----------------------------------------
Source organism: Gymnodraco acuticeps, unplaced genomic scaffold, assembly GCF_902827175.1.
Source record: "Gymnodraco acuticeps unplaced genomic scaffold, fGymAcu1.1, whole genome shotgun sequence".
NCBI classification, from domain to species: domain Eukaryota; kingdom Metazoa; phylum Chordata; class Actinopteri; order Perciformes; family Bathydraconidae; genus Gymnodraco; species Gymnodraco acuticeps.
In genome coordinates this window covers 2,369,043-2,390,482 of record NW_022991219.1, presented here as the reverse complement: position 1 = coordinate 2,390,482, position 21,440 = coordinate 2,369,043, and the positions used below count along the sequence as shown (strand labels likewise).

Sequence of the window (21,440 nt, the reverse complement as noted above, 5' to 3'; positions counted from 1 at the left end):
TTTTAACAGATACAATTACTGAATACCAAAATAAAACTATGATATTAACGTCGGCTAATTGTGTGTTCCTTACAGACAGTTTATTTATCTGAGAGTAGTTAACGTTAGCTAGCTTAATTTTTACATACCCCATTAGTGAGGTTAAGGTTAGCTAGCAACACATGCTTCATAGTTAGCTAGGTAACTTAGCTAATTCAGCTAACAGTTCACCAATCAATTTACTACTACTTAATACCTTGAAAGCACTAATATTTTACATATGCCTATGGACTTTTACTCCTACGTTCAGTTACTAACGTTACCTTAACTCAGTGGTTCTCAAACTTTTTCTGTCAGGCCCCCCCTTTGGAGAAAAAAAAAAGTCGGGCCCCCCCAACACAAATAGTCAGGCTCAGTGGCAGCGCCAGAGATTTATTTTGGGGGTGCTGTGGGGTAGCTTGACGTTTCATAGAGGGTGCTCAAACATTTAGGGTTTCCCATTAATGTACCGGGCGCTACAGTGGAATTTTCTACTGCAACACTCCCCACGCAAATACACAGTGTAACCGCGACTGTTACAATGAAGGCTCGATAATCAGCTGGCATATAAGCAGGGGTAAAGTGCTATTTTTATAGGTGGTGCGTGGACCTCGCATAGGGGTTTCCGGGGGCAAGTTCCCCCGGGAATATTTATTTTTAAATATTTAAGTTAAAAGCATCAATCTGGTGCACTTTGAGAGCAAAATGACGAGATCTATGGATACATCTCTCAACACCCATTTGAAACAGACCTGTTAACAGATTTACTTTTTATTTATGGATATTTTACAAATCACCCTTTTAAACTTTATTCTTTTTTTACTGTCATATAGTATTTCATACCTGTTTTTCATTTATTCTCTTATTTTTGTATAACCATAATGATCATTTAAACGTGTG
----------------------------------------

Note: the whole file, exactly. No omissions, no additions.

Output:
Source organism: Gymnodraco acuticeps, unplaced genomic scaffold, assembly GCF_902827175.1.
Source record: "Gymnodraco acuticeps unplaced genomic scaffold, fGymAcu1.1, whole genome shotgun sequence".
NCBI classification, from domain to species: domain Eukaryota; kingdom Metazoa; phylum Chordata; class Actinopteri; order Perciformes; family Bathydraconidae; genus Gymnodraco; species Gymnodraco acuticeps.
In genome coordinates this window covers 2,369,043-2,390,482 of record NW_022991219.1, presented here as the reverse complement: position 1 = coordinate 2,390,482, position 21,440 = coordinate 2,369,043, and the positions used below count along the sequence as shown (strand labels likewise).

Sequence of the window (21,440 nt, the reverse complement as noted above, 5' to 3'; positions counted from 1 at the left end):
TTTTAACAGATACAATTACTGAATACCAAAATAAAACTATGATATTAACGTCGGCTAATTGTGTGTTCCTTACAGACAGTTTATTTATCTGAGAGTAGTTAACGTTAGCTAGCTTAATTTTTACATACCCCATTAGTGAGGTTAAGGTTAGCTAGCAACACATGCTTCATAGTTAGCTAGGTAACTTAGCTAATTCAGCTAACAGTTCACCAATCAATTTACTACTACTTAATACCTTGAAAGCACTAATATTTTACATATGCCTATGGACTTTTACTCCTACGTTCAGTTACTAACGTTACCTTAACTCAGTGGTTCTCAAACTTTTTCTGTCAGGCCCCCCCTTTGGAGAAAAAAAAAAGTCGGGCCCCCCCAACACAAATAGTCAGGCTCAGTGGCAGCGCCAGAGATTTATTTTGGGGGTGCTGTGGGGTAGCTTGACGTTTCATAGAGGGTGCTCAAACATTTAGGGTTTCCCATTAATGTACCGGGCGCTACAGTGGAATTTTCTACTGCAACACTCCCCACGCAAATACACAGTGTAACCGCGACTGTTACAATGAAGGCTCGATAATCAGCTGGCATATAAGCAGGGGTAAAGTGCTATTTTTATAGGTGGTGCGTGGACCTCGCATAGGGGTTTCCGGGGGCAAGTTCCCCCGGGAATATTTATTTTTAAATATTTAAGTTAAAAGCATCAATCTGGTGCACTTTGAGAGCAAAATGACGAGATCTATGGATACATCTCTCAACACCCATTTGAAACAGACCTGTTAACAGATTTACTTTTTATTTATGGATATTTTACAAATCACCCTTTTAAACTTTATTCTTTTTTTACTGTCATATAGTATTTCATACCTGTTTTTCATTTATTCTCTTATTTTTGTATAACCATAATGATCATTTAAACGTGTG